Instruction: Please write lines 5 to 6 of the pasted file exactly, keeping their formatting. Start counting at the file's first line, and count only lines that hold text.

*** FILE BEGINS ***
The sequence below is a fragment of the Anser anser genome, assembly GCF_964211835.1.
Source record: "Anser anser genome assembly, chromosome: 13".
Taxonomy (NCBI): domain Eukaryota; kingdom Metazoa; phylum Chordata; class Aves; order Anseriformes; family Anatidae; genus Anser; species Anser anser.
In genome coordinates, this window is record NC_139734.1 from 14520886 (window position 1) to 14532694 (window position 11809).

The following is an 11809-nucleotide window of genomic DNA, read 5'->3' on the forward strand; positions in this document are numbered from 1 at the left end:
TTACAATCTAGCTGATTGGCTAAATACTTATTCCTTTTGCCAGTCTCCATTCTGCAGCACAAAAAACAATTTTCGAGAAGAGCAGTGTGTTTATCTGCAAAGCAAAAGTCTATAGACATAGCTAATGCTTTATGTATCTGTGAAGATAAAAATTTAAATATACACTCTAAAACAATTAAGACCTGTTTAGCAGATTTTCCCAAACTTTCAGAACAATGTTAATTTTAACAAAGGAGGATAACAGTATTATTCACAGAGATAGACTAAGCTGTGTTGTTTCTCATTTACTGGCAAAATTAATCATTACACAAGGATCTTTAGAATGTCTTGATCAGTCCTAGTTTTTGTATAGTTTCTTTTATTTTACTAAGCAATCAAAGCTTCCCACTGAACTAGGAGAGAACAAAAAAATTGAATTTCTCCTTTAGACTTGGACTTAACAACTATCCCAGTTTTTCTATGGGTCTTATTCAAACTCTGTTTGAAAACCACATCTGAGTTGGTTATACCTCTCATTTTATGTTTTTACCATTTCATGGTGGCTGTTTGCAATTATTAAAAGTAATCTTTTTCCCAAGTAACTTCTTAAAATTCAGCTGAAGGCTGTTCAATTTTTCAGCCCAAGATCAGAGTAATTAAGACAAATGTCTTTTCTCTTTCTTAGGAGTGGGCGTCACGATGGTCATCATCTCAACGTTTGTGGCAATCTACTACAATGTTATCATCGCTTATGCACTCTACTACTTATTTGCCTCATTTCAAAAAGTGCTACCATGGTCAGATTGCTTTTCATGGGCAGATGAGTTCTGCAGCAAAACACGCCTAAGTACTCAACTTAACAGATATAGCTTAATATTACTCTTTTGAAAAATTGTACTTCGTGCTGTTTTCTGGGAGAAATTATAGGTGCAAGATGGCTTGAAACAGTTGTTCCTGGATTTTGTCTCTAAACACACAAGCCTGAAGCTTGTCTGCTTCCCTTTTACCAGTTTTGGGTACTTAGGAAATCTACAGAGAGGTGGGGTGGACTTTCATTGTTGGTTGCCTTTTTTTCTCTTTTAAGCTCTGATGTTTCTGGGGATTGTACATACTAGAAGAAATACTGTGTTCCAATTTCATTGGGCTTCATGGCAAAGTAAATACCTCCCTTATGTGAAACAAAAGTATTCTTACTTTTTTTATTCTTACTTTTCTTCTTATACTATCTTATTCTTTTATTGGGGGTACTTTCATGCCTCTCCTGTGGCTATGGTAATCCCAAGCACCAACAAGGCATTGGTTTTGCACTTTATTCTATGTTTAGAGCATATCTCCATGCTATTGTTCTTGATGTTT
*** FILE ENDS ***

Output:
The following is an 11809-nucleotide window of genomic DNA, read 5'->3' on the forward strand; positions in this document are numbered from 1 at the left end:
TTACAATCTAGCTGATTGGCTAAATACTTATTCCTTTTGCCAGTCTCCATTCTGCAGCACAAAAAACAATTTTCGAGAAGAGCAGTGTGTTTATCTGCAAAGCAAAAGTCTATAGACATAGCTAATGCTTTATGTATCTGTGAAGATAAAAATTTAAATATACACTCTAAAACAATTAAGACCTGTTTAGCAGATTTTCCCAAACTTTCAGAACAATGTTAATTTTAACAAAGGAGGATAACAGTATTATTCACAGAGATAGACTAAGCTGTGTTGTTTCTCATTTACTGGCAAAATTAATCATTACACAAGGATCTTTAGAATGTCTTGATCAGTCCTAGTTTTTGTATAGTTTCTTTTATTTTACTAAGCAATCAAAGCTTCCCACTGAACTAGGAGAGAACAAAAAAATTGAATTTCTCCTTTAGACTTGGACTTAACAACTATCCCAGTTTTTCTATGGGTCTTATTCAAACTCTGTTTGAAAACCACATCTGAGTTGGTTATACCTCTCATTTTATGTTTTTACCATTTCATGGTGGCTGTTTGCAATTATTAAAAGTAATCTTTTTCCCAAGTAACTTCTTAAAATTCAGCTGAAGGCTGTTCAATTTTTCAGCCCAAGATCAGAGTAATTAAGACAAATGTCTTTTCTCTTTCTTAGGAGTGGGCGTCACGATGGTCATCATCTCAACGTTTGTGGCAATCTACTACAATGTTATCATCGCTTATGCACTCTACTACTTATTTGCCTCATTTCAAAAAGTGCTACCATGGTCAGATTGCTTTTCATGGGCAGATGAGTTCTGCAGCAAAACACGCCTAAGTACTCAACTTAACAGATATAGCTTAATATTACTCTTTTGAAAAATTGTACTTCGTGCTGTTTTCTGGGAGAAATTATAGGTGCAAGATGGCTTGAAACAGTTGTTCCTGGATTTTGTCTCTAAACACACAAGCCTGAAGCTTGTCTGCTTCCCTTTTACCAGTTTTGGGTACTTAGGAAATCTACAGAGAGGTGGGGTGGACTTTCATTGTTGGTTGCCTTTTTTTCTCTTTTAAGCTCTGATGTTTCTGGGGATTGTACATACTAGAAGAAATACTGTGTTCCAATTTCATTGGGCTTCATGGCAAAGTAAATACCTCCCTTATGTGAAACAAAAGTATTCTTACTTTTTTTATTCTTACTTTTCTTCTTATACTATCTTATTCTTTTATTGGGGGTACTTTCATGCCTCTCCTGTGGCTATGGTAATCCCAAGCACCAACAAGGCATTGGTTTTGCACTTTATTCTATGTTTAGAGCATATCTCCATGCTATTGTTCTTGATGTTT